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Fulfilling the Baptismal Promises

Before I was ordained, I spent time as a seminarian intern and youth minister in a total of seven congregations.  The jobs of baptismal preparation and of talking to parents about how to raise Christian children, often fell to me.  In order to have something to put in people’s hands, that would sum up the most important aspects of what it means to make and fulfill the baptismal promises, I wrote up a short list, with explanations.

I wish I could say that as a result of receiving this, every family I ever prepared for baptism became regular, committed church members! Unfortunately, it’s not that easy – and, of course, nothing substitutes for a good, in-person pastoral relationship.  But I still believe that the list offered here covers the basics.  Quotations and page number references are from the Episcopal Book of Common Prayer.

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When we bring our children to baptism, we vow to “be responsible for seeing that the child you present is brought up in the Christian faith and life.” (BCP 302)  This is a tall order, especially in a materialistic, violent, sex-obsessed society like ours.  Here are a few ways to go about it.

  • Become regular members of the church.  The church is uniquely suited to be the “village” that it takes to raise a child.  Its members vow during the baptismal service to do “all in their power to support” the candidates in their life in Christ.  Fellow church members can do anything from sitting with a squirming child during the service so parents can have a little peace, to being Sunday School and youth group leaders, to becoming special friends and mentors to children as they grow.  If nothing else, they show children that their parents are not alone in trying to live as Christians.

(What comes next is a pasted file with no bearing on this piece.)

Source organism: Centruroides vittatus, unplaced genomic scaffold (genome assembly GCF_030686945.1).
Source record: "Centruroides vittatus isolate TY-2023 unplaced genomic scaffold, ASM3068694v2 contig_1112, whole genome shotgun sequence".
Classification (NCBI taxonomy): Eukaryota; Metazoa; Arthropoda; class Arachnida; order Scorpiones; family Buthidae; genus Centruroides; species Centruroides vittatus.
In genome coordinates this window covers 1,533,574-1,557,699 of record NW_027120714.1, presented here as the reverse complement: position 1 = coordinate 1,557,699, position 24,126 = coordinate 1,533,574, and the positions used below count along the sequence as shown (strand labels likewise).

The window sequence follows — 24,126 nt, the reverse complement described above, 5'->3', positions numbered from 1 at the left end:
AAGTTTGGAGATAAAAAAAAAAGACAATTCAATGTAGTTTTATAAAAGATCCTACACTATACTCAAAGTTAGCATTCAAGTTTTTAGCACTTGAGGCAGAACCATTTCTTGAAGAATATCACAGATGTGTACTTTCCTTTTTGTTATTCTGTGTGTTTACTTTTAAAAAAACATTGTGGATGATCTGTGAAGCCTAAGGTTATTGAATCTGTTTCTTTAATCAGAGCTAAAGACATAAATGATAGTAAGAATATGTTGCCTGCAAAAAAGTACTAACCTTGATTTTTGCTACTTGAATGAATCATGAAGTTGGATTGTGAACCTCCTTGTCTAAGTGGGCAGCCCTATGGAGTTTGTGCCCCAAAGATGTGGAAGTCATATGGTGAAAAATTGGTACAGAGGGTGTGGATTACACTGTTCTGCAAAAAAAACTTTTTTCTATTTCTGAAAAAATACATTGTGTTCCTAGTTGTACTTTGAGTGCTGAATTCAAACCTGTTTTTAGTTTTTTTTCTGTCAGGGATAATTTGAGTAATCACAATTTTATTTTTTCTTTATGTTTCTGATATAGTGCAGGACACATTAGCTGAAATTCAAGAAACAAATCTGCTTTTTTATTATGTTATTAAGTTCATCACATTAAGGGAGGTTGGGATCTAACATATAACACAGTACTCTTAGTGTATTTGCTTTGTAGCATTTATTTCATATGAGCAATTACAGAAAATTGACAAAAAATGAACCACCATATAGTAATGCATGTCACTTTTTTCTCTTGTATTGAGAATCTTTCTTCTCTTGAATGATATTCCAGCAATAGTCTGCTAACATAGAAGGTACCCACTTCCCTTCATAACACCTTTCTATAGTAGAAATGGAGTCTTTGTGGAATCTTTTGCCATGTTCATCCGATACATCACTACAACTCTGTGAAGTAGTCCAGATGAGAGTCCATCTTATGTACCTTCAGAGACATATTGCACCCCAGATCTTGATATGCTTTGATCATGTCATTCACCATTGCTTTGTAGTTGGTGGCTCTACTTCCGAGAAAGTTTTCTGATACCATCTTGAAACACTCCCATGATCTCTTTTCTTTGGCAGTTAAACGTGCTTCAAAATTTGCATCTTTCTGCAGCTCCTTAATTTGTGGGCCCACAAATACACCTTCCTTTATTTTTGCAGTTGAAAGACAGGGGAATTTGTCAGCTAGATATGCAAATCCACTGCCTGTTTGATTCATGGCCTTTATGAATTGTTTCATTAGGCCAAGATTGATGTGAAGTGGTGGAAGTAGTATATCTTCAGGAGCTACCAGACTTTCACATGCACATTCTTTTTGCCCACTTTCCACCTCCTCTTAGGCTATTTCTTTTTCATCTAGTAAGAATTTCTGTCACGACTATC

• Begin some kind of ritual at home.  You don’t have to rearrange your entire home life, but deciding to take one or more nights a week to have a family dinner, light candles, and pray together can make a peaceful center to a hectic family life.  The family that prays together, stays together.  Prayers don’t have to be long, and you don’t have to make them up; there are many beautiful prayers in the Prayer Book (814-841).  Read and discuss Scripture together, or tell each other what you are thankful for and what you wish for.  Observe the church year with an Advent wreath, Lenten disciplines or offerings, and Easter eggs.  Light your child’s baptismal candle on the anniversary of their baptism.

 

  • Set an example – consciously.  When you do volunteer work, give money to charity, treat an annoying relative with compassion, refuse to buy the products of companies that abuse human rights or the environment, or make another decision motivated by morality or faith, your children will notice.  You can explain to them what you’re doing, and why, without bragging:  “I’m doing this because this is what Christians do.”

 

  • Answer questions honestly.  Parents can get very nervous when their children ask questions about God, but children don’t need definitive answers as much as they need to know that it’s OK to ask the questions.  You don’t have to know all the answers; God is beyond the knowledge of adults and children alike.  Don’t be afraid to say “I don’t know” and continue the conversation.  You and your child can wonder about God and explore questions of faith together.  If you’re faced with a real stumper, you can always encourage your child to ask the priest!